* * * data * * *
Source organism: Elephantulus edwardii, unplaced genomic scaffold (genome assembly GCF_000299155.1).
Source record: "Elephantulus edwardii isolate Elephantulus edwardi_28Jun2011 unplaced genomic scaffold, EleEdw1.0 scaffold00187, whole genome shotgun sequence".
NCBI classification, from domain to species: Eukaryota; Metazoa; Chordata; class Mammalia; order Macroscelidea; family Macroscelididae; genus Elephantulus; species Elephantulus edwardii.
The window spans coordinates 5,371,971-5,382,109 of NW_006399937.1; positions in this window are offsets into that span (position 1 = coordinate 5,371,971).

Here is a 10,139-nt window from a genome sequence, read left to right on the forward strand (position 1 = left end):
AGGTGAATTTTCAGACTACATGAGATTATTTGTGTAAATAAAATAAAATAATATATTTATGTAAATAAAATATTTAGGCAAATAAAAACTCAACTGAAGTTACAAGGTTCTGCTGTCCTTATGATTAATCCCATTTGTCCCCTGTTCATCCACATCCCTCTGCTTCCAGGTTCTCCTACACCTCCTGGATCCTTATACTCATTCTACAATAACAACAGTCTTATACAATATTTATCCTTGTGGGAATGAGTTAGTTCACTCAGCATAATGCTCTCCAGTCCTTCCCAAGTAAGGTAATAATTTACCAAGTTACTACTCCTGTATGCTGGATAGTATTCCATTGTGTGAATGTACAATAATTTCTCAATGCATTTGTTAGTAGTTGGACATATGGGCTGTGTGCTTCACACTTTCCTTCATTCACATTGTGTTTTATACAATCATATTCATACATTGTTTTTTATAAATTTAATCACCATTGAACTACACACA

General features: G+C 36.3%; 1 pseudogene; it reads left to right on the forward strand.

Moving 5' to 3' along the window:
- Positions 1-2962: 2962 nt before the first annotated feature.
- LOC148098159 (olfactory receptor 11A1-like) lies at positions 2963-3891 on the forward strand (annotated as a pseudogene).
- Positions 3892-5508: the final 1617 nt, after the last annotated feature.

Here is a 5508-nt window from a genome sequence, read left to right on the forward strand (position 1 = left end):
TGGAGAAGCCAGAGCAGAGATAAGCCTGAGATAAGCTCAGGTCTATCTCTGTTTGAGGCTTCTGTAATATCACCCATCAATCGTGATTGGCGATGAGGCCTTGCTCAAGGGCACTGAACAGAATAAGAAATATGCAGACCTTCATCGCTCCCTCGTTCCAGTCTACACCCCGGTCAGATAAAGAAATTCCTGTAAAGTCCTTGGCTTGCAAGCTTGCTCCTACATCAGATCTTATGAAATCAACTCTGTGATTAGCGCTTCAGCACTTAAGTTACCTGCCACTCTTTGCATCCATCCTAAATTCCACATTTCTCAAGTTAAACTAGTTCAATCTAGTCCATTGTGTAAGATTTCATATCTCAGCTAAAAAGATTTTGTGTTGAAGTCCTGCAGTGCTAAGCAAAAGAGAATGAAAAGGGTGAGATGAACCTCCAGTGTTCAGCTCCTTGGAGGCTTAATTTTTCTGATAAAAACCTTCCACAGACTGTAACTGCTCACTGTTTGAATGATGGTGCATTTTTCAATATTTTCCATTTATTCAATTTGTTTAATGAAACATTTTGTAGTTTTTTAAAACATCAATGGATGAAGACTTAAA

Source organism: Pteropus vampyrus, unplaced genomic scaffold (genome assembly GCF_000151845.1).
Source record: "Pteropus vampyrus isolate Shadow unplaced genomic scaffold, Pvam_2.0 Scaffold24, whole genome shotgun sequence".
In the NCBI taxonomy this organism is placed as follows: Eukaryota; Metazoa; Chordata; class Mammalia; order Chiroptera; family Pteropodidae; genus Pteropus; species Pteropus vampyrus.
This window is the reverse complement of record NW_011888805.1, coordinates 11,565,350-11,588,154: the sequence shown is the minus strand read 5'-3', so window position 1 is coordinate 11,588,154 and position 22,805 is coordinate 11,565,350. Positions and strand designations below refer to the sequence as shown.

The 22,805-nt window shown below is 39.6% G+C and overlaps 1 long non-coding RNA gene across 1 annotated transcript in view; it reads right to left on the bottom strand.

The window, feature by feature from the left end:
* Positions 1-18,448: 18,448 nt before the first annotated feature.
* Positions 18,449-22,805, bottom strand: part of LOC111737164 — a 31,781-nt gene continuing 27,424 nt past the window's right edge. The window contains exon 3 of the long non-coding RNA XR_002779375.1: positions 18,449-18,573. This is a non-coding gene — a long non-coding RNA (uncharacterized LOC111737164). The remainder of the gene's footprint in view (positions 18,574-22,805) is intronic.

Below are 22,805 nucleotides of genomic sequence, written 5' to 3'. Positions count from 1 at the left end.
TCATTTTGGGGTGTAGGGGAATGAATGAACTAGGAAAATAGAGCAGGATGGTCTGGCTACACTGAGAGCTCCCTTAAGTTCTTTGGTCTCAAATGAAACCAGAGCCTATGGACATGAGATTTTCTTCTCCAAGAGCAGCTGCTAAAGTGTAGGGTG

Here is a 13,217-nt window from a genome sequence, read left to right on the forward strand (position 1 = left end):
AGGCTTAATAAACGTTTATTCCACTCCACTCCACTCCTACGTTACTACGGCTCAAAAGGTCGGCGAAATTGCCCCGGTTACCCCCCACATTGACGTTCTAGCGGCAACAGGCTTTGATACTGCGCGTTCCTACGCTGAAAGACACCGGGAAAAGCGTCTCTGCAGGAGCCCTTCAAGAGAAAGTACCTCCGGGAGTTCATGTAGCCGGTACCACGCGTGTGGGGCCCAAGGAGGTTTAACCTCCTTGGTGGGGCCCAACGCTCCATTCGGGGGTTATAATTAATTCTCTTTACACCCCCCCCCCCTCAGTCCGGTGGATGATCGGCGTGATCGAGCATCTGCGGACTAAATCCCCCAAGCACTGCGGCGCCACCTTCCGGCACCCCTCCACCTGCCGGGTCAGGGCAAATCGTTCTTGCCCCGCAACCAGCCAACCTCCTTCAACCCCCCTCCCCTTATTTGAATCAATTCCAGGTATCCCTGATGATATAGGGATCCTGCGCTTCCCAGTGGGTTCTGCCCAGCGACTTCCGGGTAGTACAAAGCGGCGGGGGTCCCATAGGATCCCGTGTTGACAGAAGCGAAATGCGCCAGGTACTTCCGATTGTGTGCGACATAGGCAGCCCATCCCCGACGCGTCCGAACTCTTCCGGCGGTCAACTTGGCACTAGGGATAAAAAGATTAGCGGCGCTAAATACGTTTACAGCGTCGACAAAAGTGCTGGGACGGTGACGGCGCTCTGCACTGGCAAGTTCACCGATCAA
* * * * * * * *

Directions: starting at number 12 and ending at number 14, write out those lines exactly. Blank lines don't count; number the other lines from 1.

Here is a 5508-nt window from a genome sequence, read left to right on the forward strand (position 1 = left end):
TGGAGAAGCCAGAGCAGAGATAAGCCTGAGATAAGCTCAGGTCTATCTCTGTTTGAGGCTTCTGTAATATCACCCATCAATCGTGATTGGCGATGAGGCCTTGCTCAAGGGCACTGAACAGAATAAGAAATATGCAGACCTTCATCGCTCCCTCGTTCCAGTCTACACCCCGGTCAGATAAAGAAATTCCTGTAAAGTCCTTGGCTTGCAAGCTTGCTCCTACATCAGATCTTATGAAATCAACTCTGTGATTAGCGCTTCAGCACTTAAGTTACCTGCCACTCTTTGCATCCATCCTAAATTCCACATTTCTCAAGTTAAACTAGTTCAATCTAGTCCATTGTGTAAGATTTCATATCTCAGCTAAAAAGATTTTGTGTTGAAGTCCTGCAGTGCTAAGCAAAAGAGAATGAAAAGGGTGAGATGAACCTCCAGTGTTCAGCTCCTTGGAGGCTTAATTTTTCTGATAAAAACCTTCCACAGACTGTAACTGCTCACTGTTTGAATGATGGTGCATTTTTCAATATTTTCCATTTATTCAATTTGTTTAATGAAACATTTTGTAGTTTTTTAAAACATCAATGGATGAAGACTTAAA

Source organism: Pteropus vampyrus, unplaced genomic scaffold (genome assembly GCF_000151845.1).